The other colors in the first part are yellow though. Similarly, in the second part, blue is the most important color. Blue is the most important color in the yellow area. If you take the yellow part of it, it looks blue. This is the reason why the sky looks blue. It should be noted that the yellow brightness is reduced but not completely removed. Now before us it is my. The question arises as to how it is reduced. Let us look at the second part of the explanation of our question ‘why the sky is blue.

Why The Sky is Blue | C. V. Raman
Why The Sky is Blue | C. V. Raman

Just as the single word ‘chlorophyll’ answers why the color of the leaf is green, it can be answered in a single sentence by the scattering of light by molecules in the atmosphere.

Why do the masses of the atmosphere scatter light? Now we need to know about light waves. Some colors have large waves (Longwaves) and some small waves. Red, yellow and green are the big waves. So their scattering takes place less. The scattering of the remaining colors takes place very quickly (Quite Strongly). Because of this it is not visible to our eyes. The latter looks good.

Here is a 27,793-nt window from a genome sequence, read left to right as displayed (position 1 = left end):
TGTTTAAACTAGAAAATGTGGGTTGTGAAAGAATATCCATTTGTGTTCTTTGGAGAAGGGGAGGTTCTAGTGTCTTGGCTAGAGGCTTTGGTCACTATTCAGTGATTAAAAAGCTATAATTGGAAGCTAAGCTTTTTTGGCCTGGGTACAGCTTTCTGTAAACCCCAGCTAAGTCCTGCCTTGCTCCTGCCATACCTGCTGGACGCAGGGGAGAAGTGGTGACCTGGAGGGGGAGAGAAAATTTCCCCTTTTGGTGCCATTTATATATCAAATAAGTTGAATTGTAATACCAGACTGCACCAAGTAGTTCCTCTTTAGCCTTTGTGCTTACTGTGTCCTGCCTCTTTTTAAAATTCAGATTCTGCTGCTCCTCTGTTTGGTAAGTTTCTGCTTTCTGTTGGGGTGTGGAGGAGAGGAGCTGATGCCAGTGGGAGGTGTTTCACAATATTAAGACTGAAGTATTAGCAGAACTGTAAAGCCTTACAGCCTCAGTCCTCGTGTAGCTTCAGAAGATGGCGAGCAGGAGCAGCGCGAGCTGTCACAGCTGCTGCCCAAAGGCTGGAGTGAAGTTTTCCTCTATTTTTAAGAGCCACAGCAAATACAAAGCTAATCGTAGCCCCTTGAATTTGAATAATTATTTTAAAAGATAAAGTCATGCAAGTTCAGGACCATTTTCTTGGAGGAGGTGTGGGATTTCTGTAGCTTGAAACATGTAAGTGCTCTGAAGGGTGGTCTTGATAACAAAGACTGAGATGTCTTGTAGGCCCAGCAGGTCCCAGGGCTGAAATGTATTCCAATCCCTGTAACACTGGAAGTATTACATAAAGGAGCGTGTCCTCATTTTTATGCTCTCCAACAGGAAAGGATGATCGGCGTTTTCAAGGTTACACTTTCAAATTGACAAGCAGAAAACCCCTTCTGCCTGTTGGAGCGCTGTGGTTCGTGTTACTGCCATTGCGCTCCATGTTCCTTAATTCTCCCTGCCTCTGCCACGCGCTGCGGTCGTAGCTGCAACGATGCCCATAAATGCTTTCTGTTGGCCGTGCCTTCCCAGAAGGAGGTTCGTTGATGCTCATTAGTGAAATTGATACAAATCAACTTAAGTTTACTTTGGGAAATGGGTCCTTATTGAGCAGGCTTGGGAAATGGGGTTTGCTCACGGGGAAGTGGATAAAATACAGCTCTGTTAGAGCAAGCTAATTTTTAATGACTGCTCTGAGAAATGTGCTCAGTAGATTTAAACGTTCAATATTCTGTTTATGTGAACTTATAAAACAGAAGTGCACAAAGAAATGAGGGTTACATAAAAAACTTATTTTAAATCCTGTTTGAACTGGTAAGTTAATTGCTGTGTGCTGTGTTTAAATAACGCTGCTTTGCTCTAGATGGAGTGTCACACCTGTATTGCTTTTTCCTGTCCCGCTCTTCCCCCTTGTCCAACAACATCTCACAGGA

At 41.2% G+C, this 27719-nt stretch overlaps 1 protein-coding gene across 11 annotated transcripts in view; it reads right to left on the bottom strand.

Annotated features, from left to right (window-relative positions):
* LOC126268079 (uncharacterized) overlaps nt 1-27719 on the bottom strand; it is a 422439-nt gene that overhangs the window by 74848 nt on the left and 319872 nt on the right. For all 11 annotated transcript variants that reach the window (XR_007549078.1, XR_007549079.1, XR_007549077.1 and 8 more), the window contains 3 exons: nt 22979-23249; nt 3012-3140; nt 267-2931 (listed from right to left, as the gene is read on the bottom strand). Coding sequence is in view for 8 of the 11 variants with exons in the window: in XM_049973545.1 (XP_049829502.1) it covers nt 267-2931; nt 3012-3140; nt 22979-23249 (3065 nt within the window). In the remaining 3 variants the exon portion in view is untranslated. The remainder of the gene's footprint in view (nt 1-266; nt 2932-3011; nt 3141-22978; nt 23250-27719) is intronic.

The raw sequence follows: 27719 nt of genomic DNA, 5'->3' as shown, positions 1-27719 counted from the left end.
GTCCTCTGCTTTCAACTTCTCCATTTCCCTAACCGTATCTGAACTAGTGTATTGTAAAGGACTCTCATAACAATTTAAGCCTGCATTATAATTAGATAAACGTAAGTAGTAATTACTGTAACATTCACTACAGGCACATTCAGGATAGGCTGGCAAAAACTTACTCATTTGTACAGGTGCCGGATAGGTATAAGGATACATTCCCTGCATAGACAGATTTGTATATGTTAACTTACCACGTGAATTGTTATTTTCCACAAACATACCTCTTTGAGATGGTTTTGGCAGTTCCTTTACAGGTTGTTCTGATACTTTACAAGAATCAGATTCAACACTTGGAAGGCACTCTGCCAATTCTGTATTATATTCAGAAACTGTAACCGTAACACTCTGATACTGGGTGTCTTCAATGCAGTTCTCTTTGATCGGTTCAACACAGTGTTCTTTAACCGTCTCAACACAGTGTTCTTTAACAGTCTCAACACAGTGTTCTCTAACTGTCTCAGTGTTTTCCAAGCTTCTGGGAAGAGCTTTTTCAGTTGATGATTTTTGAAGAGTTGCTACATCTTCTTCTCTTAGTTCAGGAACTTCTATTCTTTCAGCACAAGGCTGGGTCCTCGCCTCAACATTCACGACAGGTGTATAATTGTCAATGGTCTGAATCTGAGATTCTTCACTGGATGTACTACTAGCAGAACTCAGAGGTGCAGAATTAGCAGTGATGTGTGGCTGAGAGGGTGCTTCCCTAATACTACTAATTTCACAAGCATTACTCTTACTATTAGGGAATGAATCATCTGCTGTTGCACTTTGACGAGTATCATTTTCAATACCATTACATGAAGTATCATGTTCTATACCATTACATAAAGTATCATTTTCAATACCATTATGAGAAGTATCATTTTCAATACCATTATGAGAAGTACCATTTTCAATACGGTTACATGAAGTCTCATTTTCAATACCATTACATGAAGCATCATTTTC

Well, why is this difference in light scattering of colors?

The masses of the atmosphere are very, very small. Light waves are very small in comparison Let’s look at the water of a lake to understand this. Waves appear when the wind blows. A small piece of wood on it

Watch it float. Can you see this piece vibrating fast? The size of the mammoth is comparable to that of a tidal wave. Now look at a boat floating on the water that does not vibrate like a log. The size of the waves and the size of the float cause its vibration to be low or high. On the same basis colors with small waves scatter more and colors with large waves scatter less.

So the reason why the sky turns blue is because of the scattering of light by the elements in the atmosphere. Since the scattering of yellow with large waves (Longwaves) is less and less dense, only the scattering of blue at high and high intensities is much better.

In short, the reasons why the sky is blue are as follows.

  • We need very bright light to see the colors is a basic aspect of our visual ability so the sky is blue only in sunlight during the day.
  • Another aspect of our visual acuity – the blue part of the spectrum, which gains prominence when the yellow color is minimal even though it is weak.

One thought on “Why The Sky is Blue | C. V. Raman

  • September 11, 2020 at 2:07 am

    Nice information all in one post